Alter: Rahm, Rouse, and Obama's New Right-Hand Man

President Obama delivers a birthday president to Pete Rouse, then a senior adviser, in April 2010. Pete Souza / White House-Getty Images

On the day Barack Obama took the oath of office, Pete Rouse, already his most unassuming adviser, turned down a prime seat on the inaugural platform to watch the historic event on TV. On the evening last March when the landmark health-care bill passed, an occasion Obama considered more satisfying than election night, the president asked Rouse to join a small group for champagne on the Truman Balcony. Rouse genially told Obama and other insiders he was going home, where he lives alone with his cats. The joke inside the White House is that Pete–as everyone calls him–so dislikes travel that he won't even travel down the hall to see the president in the Oval Office. So Obama ambles down to Rouse's West Wing perch, where he puts his feet on the desk to receive some wise counsel from one of the few staff people he fully trusts.

The rap on Rouse is that he's too nice to be chief of staff. But nice might be needed for a spell. His appointment is comfort food for a staff that feels besieged. Even when the long knives are out, they never seem to find their way into Rouse. Not yet, anyway.

Rouse will be an entirely different chief of staff from Rahm Emanuel, who took the job with the understanding that he would be something akin to a prime minister for Obama. Emanuel, now rolling the dice as a candidate for mayor of Chicago, was a "principal," Washington-speak for a former elected official or cabinet member; Rouse, a former chief of staff for Obama (when he was a U.S. senator) and Tom Daschle (when he was majority leader), spent 30 years as a Senate aide. Emanuel was most focused on tactical politics; Rouse is less political and more attuned to personnel, morale, and strategic thinking. Emanuel's best contacts were with his old colleagues in the House; Rouse's are with his friends in the upper chamber, where he was sometimes called the "101st senator."

The two men get along well. The voicemail message on Rouse's cell phone was recorded by one of Emanuel's children. But their styles are almost polar opposites. While Emanuel's profanity and ability to Get It Done brought him bemused devotion, he was also routinely compared to Ari Gold, the hyperkinetic Hollywood agent on Entourage based on Rahm's brother Ari. The TV character's much-abused former assistant is a gay, Asian-American character named Lloyd. "Rahm treats us all like we're Lloyd," complained a disgruntled aide.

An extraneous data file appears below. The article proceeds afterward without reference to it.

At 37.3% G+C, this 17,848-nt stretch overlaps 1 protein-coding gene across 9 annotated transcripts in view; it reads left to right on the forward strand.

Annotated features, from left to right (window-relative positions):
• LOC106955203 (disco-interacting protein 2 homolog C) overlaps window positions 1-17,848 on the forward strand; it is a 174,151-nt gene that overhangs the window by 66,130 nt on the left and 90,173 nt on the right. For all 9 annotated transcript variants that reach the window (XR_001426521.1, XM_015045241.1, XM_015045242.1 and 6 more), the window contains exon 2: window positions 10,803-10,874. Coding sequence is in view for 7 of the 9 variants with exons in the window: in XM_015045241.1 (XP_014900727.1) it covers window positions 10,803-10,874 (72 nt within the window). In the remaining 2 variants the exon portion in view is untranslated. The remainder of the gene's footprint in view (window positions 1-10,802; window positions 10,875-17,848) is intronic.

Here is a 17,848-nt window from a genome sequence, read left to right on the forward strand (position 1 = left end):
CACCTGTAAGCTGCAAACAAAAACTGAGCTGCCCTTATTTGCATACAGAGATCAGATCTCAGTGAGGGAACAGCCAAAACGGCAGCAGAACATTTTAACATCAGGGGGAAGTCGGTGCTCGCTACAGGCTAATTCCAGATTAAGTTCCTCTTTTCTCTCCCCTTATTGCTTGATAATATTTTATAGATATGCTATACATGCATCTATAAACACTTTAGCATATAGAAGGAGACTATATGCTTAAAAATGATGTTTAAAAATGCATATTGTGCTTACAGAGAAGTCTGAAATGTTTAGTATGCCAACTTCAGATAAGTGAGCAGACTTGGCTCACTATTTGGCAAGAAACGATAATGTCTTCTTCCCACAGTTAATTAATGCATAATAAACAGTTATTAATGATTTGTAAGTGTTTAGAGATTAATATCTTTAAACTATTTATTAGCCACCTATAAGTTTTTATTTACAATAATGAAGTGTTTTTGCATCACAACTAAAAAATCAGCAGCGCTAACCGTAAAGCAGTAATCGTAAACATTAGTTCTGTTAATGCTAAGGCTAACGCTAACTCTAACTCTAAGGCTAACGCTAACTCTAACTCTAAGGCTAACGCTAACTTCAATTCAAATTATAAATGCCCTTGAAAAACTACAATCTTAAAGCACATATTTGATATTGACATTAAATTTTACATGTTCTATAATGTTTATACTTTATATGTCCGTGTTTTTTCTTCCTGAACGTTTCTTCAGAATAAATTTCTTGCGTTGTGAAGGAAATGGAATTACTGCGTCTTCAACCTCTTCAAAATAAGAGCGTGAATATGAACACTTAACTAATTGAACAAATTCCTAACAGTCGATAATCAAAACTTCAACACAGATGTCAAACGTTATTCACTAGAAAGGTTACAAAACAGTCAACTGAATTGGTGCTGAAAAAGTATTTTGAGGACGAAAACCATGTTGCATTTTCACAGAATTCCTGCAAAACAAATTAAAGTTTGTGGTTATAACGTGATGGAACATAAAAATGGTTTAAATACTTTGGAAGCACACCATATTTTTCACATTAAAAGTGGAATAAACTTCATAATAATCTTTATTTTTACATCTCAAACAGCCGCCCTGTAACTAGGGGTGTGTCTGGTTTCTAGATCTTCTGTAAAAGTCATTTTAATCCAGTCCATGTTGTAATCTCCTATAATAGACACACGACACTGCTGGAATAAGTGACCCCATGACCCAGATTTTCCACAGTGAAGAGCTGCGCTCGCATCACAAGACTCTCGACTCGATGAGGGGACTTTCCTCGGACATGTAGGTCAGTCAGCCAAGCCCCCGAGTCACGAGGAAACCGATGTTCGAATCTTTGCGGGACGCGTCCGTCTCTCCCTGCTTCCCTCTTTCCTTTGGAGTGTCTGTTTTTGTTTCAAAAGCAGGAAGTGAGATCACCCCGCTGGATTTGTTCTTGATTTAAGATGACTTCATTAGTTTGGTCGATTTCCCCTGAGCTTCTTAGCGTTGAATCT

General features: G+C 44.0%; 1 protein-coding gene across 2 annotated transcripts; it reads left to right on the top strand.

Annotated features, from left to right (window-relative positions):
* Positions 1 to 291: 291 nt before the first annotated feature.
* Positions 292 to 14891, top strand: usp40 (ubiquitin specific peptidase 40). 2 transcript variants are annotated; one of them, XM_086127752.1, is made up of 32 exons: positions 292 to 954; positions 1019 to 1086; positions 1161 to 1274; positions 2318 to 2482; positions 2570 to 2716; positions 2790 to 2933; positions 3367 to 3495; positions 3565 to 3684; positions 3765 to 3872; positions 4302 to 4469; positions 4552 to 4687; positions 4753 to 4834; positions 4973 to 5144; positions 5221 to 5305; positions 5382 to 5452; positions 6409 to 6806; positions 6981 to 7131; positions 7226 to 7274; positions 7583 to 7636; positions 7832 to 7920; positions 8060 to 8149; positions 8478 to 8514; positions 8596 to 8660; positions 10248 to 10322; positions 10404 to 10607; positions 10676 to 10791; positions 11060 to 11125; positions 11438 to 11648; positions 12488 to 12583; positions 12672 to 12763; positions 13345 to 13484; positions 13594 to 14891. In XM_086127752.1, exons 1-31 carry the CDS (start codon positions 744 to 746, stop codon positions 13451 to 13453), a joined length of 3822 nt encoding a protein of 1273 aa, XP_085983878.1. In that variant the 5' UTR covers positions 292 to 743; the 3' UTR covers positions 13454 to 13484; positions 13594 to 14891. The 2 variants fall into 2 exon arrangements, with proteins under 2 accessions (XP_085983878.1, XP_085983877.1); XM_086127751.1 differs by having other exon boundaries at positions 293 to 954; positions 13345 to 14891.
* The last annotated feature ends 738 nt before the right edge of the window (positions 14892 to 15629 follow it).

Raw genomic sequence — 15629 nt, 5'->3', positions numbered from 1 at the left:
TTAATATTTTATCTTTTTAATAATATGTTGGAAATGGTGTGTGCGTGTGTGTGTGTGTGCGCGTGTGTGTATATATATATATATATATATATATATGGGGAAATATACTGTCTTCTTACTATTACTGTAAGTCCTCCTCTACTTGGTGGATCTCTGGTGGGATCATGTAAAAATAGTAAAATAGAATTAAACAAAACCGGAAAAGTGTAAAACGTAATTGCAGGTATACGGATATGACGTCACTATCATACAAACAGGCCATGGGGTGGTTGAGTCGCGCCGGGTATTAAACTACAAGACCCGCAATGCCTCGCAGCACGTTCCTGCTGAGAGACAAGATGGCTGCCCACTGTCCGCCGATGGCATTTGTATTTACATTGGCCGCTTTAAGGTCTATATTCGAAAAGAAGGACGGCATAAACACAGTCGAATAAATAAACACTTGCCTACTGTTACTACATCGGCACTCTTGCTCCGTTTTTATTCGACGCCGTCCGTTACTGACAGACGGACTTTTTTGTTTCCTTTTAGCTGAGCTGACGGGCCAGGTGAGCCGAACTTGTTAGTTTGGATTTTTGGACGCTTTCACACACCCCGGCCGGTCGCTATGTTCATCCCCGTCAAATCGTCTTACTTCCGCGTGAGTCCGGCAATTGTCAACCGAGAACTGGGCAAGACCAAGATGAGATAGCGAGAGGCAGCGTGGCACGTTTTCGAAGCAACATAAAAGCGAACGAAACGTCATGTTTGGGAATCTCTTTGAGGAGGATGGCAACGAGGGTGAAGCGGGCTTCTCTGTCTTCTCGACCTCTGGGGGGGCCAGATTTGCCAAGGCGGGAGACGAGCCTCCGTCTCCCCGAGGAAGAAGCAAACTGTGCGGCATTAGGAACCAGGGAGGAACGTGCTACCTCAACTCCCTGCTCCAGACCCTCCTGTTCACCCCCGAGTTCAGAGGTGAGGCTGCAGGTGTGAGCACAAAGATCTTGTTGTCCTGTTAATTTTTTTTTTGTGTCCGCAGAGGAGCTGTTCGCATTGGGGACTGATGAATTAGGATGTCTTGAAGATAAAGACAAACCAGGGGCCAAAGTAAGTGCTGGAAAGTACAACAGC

The cinematic character Rouse evokes for White House staffers is Winston "I Solve Problems" Wolf from the film Pulp Fiction. Wolf, played by Harvey Keitel, is summoned to clean up a bloody crime scene before calmly heading off to breakfast. Pete the Fixer doesn't always succeed in his delicate personnel missions: easing out Greg Craig, the White House counsel, proved messy. But his meticulous attention to matching the right people with the right jobs usually avoids hard feelings.

Rouse's genuine concern for peons has made him a mentor to dozens of young strivers in Washington. During an interview with me last year, he stopped talking about policy issues to discuss at length if the White House internship program was properly structured. Another aide told me that during a retreat at Blair House last year, Obama lectured his cabinet and senior staff that they needed to be "more like Pete" by "managing down as well as up." This is a novel concept in Washington and in much of corporate America.

Unlike Emanuel, Rouse is not an enforcer. But he might actually reinforce Obama's calm. When taciturn David Plouffe comes over from the Democratic National Committee next year to replace David Axelrod (who is expected to move back to Chicago to work on Obama's reelection and help Emanuel get to City Hall), the White House will assume a soft-spoken cast at the top.

Rouse might turn out to be an interim appointment, which would be fine with him. Obama could decide to go for a principal after the election. Sometimes those principals work out well, like James Baker under Ronald Reagan or Leon Panetta under Bill Clinton. Other times they don't, like Sherman Adams under Dwight Eisenhower and John Sununu under George H.W. Bush (sure bet: no more New Hampshire governors will get the job). Staff guys–like John Podesta under Clinton or Josh Bolton, George W. Bush's last chief of staff–usually prove more adept at the job, though there's no guarantee there, either. In the meantime, don't expect to see Rouse on Meet the Press. He'll be home watching his colleagues on TV.